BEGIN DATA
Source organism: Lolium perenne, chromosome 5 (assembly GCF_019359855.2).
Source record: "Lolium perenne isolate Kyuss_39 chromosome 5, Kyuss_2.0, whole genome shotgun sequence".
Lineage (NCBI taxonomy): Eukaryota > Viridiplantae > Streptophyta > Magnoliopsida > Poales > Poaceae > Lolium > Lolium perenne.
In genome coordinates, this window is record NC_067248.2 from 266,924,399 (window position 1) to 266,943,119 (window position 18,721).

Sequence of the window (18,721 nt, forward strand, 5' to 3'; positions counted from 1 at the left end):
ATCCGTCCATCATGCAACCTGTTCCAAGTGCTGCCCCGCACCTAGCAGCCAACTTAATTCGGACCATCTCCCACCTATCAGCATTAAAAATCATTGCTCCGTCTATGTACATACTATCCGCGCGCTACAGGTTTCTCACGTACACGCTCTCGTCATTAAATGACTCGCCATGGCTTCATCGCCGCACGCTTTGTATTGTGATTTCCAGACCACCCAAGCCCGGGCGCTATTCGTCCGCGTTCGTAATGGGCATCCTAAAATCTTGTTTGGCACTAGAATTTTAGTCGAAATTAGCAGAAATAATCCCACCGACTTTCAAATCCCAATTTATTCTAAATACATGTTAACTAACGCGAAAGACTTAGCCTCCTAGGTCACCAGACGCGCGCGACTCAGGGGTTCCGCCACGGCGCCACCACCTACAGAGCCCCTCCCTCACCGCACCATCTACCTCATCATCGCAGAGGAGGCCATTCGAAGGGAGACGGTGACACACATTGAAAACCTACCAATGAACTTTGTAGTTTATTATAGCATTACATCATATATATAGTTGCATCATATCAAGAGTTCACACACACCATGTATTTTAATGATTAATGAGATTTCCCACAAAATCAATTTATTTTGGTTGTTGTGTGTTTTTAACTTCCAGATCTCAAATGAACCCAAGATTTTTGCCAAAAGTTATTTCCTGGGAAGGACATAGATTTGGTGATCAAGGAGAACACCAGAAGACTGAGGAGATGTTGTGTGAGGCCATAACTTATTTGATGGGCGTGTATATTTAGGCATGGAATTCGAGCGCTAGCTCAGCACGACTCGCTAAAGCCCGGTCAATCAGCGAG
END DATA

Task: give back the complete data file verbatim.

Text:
Source organism: Lolium perenne, chromosome 5 (assembly GCF_019359855.2).
Source record: "Lolium perenne isolate Kyuss_39 chromosome 5, Kyuss_2.0, whole genome shotgun sequence".
Lineage (NCBI taxonomy): Eukaryota > Viridiplantae > Streptophyta > Magnoliopsida > Poales > Poaceae > Lolium > Lolium perenne.
In genome coordinates, this window is record NC_067248.2 from 266,924,399 (window position 1) to 266,943,119 (window position 18,721).

Sequence of the window (18,721 nt, forward strand, 5' to 3'; positions counted from 1 at the left end):
ATCCGTCCATCATGCAACCTGTTCCAAGTGCTGCCCCGCACCTAGCAGCCAACTTAATTCGGACCATCTCCCACCTATCAGCATTAAAAATCATTGCTCCGTCTATGTACATACTATCCGCGCGCTACAGGTTTCTCACGTACACGCTCTCGTCATTAAATGACTCGCCATGGCTTCATCGCCGCACGCTTTGTATTGTGATTTCCAGACCACCCAAGCCCGGGCGCTATTCGTCCGCGTTCGTAATGGGCATCCTAAAATCTTGTTTGGCACTAGAATTTTAGTCGAAATTAGCAGAAATAATCCCACCGACTTTCAAATCCCAATTTATTCTAAATACATGTTAACTAACGCGAAAGACTTAGCCTCCTAGGTCACCAGACGCGCGCGACTCAGGGGTTCCGCCACGGCGCCACCACCTACAGAGCCCCTCCCTCACCGCACCATCTACCTCATCATCGCAGAGGAGGCCATTCGAAGGGAGACGGTGACACACATTGAAAACCTACCAATGAACTTTGTAGTTTATTATAGCATTACATCATATATATAGTTGCATCATATCAAGAGTTCACACACACCATGTATTTTAATGATTAATGAGATTTCCCACAAAATCAATTTATTTTGGTTGTTGTGTGTTTTTAACTTCCAGATCTCAAATGAACCCAAGATTTTTGCCAAAAGTTATTTCCTGGGAAGGACATAGATTTGGTGATCAAGGAGAACACCAGAAGACTGAGGAGATGTTGTGTGAGGCCATAACTTATTTGATGGGCGTGTATATTTAGGCATGGAATTCGAGCGCTAGCTCAGCACGACTCGCTAAAGCCCGGTCAATCAGCGAG